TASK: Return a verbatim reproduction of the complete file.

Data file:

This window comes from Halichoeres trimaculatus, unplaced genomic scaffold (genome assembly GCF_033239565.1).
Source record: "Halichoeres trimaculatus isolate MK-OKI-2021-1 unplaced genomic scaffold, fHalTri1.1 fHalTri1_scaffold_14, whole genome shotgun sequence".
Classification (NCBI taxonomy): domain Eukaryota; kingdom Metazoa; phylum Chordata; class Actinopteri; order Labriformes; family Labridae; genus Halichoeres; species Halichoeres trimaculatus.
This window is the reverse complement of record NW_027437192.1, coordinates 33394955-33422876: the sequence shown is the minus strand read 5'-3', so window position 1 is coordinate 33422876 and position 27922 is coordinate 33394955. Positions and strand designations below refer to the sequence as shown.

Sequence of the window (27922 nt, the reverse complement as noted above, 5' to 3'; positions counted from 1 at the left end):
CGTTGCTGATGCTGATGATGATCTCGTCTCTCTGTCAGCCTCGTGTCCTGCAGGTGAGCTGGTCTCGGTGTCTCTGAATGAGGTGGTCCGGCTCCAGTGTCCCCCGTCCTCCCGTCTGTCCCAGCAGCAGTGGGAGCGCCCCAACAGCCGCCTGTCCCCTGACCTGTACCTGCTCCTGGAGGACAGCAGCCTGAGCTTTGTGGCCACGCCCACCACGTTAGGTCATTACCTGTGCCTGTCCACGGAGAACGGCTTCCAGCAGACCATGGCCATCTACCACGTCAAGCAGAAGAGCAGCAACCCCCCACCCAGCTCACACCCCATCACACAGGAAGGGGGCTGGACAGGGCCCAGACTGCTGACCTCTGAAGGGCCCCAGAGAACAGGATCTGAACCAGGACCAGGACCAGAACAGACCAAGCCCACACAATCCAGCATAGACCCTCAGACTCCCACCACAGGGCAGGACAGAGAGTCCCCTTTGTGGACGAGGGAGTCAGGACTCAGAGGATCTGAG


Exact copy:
This window comes from Halichoeres trimaculatus, unplaced genomic scaffold (genome assembly GCF_033239565.1).
Source record: "Halichoeres trimaculatus isolate MK-OKI-2021-1 unplaced genomic scaffold, fHalTri1.1 fHalTri1_scaffold_14, whole genome shotgun sequence".
Classification (NCBI taxonomy): domain Eukaryota; kingdom Metazoa; phylum Chordata; class Actinopteri; order Labriformes; family Labridae; genus Halichoeres; species Halichoeres trimaculatus.
This window is the reverse complement of record NW_027437192.1, coordinates 33394955-33422876: the sequence shown is the minus strand read 5'-3', so window position 1 is coordinate 33422876 and position 27922 is coordinate 33394955. Positions and strand designations below refer to the sequence as shown.

Sequence of the window (27922 nt, the reverse complement as noted above, 5' to 3'; positions counted from 1 at the left end):
CGTTGCTGATGCTGATGATGATCTCGTCTCTCTGTCAGCCTCGTGTCCTGCAGGTGAGCTGGTCTCGGTGTCTCTGAATGAGGTGGTCCGGCTCCAGTGTCCCCCGTCCTCCCGTCTGTCCCAGCAGCAGTGGGAGCGCCCCAACAGCCGCCTGTCCCCTGACCTGTACCTGCTCCTGGAGGACAGCAGCCTGAGCTTTGTGGCCACGCCCACCACGTTAGGTCATTACCTGTGCCTGTCCACGGAGAACGGCTTCCAGCAGACCATGGCCATCTACCACGTCAAGCAGAAGAGCAGCAACCCCCCACCCAGCTCACACCCCATCACACAGGAAGGGGGCTGGACAGGGCCCAGACTGCTGACCTCTGAAGGGCCCCAGAGAACAGGATCTGAACCAGGACCAGGACCAGAACAGACCAAGCCCACACAATCCAGCATAGACCCTCAGACTCCCACCACAGGGCAGGACAGAGAGTCCCCTTTGTGGACGAGGGAGTCAGGACTCAGAGGATCTGAG